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Santana Nez, on honoring Navajo culture and agricultural progress

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Santana Nez holds many titles in addition to eighth-generation Arizona rancher: She’s an indigenous Navajo woman, daughter, granddaughter, veterinary student, social media influencer, and agriculturalist, just to name a few.

She has dedicated the past decade of her life to improving on the invaluable and hard-won skills and knowledge she garnered as a rancher and farmer’s daughter on the Navajo reservation near Winslow, Arizona. Her confidence, poise, and tenacious drive to accomplish her goals illustrates one of the greatest benefits of an agricultural upbringing.

Her stories, authentic silver and turquoise jewelry (often made by her grandfather), and social media presence represent a respect for Navajo history and a love for her people. For the Navajos, agriculture is a way of life in a culture where land stewardship and agriculture are as old as time. No exception to tradition, Nez honors her people, embodying the same strength, adaptability, and resilience that has carried generations of other Navajo women through their challenges and successes.

 
 
 
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A post shared by Santana Nez (@santananez)

Who are the Navajo people?

The Navajos are believed to have arrived in the Southwest about 1,000 years ago. They adopted farming processes upon arriving in the Four Corners area, domesticating livestock after contact with the Spanish. When the United States gained control of the southwestern and Californian territories, U.S. Army Col. Kit Carson instituted a policy that left Navajo fields and homes burnt and livestock stolen.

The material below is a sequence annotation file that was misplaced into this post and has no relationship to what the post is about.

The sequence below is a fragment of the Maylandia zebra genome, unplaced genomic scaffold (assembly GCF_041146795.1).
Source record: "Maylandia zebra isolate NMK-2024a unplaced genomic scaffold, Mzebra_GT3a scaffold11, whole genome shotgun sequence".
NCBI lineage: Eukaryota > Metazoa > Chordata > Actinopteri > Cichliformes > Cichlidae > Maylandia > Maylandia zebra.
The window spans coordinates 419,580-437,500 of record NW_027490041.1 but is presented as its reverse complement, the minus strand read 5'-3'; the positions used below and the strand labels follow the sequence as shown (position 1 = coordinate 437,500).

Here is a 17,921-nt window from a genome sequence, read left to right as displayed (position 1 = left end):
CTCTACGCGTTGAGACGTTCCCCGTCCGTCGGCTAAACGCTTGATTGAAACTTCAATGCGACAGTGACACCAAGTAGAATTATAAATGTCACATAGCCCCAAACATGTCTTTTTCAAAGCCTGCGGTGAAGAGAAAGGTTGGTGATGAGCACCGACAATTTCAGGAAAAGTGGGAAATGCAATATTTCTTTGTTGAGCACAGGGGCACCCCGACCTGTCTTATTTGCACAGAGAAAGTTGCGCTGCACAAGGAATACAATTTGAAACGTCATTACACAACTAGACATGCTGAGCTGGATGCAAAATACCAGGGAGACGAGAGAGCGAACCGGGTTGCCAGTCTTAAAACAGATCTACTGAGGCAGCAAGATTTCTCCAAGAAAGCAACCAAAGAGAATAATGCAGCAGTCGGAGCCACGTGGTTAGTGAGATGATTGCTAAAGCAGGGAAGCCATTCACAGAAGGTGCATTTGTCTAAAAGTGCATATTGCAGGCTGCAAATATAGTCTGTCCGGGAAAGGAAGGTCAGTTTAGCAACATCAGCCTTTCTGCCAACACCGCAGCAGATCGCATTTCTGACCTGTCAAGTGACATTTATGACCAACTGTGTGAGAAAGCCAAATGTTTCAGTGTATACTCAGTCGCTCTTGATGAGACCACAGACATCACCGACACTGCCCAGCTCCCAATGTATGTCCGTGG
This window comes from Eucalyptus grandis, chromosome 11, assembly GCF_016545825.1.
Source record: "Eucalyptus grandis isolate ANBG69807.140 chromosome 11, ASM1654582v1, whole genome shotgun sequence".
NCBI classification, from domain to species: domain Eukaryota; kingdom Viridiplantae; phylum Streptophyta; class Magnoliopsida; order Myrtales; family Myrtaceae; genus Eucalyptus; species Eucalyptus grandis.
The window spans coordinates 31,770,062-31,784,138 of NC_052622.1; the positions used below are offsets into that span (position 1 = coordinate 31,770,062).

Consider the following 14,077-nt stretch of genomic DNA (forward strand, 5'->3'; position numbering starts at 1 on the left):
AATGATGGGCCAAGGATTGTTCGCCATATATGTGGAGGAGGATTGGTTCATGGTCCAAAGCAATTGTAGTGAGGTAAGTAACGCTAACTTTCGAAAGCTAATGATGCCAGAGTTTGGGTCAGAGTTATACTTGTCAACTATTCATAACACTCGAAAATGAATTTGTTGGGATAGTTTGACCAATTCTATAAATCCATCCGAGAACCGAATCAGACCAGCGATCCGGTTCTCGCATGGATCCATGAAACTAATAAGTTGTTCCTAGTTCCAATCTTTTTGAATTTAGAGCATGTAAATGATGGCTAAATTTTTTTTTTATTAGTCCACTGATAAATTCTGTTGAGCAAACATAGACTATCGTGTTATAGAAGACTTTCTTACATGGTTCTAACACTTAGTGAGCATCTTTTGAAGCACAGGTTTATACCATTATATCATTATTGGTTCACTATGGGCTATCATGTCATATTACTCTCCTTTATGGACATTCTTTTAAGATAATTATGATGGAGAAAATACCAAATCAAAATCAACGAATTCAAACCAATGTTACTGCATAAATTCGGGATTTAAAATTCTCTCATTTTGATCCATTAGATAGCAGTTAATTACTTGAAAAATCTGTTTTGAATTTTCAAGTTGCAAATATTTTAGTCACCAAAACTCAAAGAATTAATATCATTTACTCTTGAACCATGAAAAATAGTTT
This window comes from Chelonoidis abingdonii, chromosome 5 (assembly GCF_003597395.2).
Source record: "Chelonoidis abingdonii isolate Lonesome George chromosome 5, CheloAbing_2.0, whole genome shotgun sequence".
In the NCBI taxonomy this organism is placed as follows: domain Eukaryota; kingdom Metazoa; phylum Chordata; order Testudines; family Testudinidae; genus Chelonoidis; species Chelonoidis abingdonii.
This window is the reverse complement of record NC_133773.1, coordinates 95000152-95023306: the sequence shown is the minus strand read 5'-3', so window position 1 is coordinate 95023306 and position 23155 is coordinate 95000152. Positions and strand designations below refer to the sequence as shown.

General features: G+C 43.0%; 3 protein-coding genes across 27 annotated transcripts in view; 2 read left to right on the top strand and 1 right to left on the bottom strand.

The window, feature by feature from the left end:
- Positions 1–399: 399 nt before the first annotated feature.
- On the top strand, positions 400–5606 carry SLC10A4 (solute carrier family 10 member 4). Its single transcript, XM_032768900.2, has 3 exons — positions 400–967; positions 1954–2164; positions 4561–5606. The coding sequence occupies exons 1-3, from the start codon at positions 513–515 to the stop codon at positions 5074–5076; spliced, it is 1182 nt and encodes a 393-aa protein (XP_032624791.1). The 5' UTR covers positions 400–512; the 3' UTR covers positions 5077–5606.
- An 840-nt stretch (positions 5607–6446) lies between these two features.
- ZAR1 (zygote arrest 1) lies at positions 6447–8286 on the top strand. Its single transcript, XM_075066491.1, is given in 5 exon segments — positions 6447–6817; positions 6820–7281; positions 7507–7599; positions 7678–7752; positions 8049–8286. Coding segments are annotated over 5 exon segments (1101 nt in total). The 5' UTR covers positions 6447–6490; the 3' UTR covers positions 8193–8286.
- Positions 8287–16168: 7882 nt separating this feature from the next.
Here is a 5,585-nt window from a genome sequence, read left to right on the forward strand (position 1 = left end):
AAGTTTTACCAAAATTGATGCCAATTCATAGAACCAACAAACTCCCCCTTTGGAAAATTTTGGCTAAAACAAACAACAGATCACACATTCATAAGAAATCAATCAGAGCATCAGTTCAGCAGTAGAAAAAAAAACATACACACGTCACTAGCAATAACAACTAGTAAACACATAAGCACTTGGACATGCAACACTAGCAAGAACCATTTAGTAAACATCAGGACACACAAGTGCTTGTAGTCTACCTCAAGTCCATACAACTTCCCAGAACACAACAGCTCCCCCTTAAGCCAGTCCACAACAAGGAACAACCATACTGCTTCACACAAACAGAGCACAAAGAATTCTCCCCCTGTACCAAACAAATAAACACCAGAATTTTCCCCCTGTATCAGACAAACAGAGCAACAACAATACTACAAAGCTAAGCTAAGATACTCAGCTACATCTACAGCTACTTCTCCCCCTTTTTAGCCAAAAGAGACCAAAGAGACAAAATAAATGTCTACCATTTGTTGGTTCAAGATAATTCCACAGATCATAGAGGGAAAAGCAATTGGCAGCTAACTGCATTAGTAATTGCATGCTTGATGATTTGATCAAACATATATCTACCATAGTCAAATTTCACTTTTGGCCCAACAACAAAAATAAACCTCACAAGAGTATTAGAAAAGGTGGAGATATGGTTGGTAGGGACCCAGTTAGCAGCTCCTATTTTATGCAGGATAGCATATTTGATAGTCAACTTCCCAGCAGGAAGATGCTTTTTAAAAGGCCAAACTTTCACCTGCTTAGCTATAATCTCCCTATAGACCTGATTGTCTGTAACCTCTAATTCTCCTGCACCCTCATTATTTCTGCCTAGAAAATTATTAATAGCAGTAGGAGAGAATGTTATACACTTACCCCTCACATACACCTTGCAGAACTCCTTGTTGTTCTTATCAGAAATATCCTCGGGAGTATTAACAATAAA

Eventually, the tribe was starved into submission and walked hundreds of miles to Fort Sumner, New Mexico. The people, Nez explained, were forced to sign a treaty that allowed them to return to designated lands near the Four Corners area. The Navajo Reservation today occupies about 25,000 square miles — it is the largest Indian reservation in the United States. 

“The people were here first. They were pushed aside and left to starve by burning their gardens, orchards, killing livestock, and forced to live in areas that anyone else thought was unsustainable for people,” she said. “But despite those hardships and genocidal tactics, indigenous people are still here. Not as many, but still here.” 

 
 
 
 
 
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A post shared by Santana Nez (@santananez)

Navajos and generational agriculture

Being raised on the Navajo reservation, Nez learned many of the same values and lessons as others in the agriculture industry. Her father was the ranch manager, and that meant she, along with her siblings, were volunteered to help. She gained skills, knowledge, and a sense of pride in the agricultural way of life. 

“I’m going to start saying that I’m an eighth-generation rancher and farmer. When I hear people say that they’re a third-generation farmer, I ask myself, ‘Where do I lie?’ Because ranching has always been in my family, since the beginning of time” Nez said. “Ever since we first arrived in Arizona, or what it was before it became Arizona or the United States, we’ve been farming and ranching and hunting on the land. I began saying that I’m an eighth-generation farmer-rancher because that’s as far back as I could get some history.”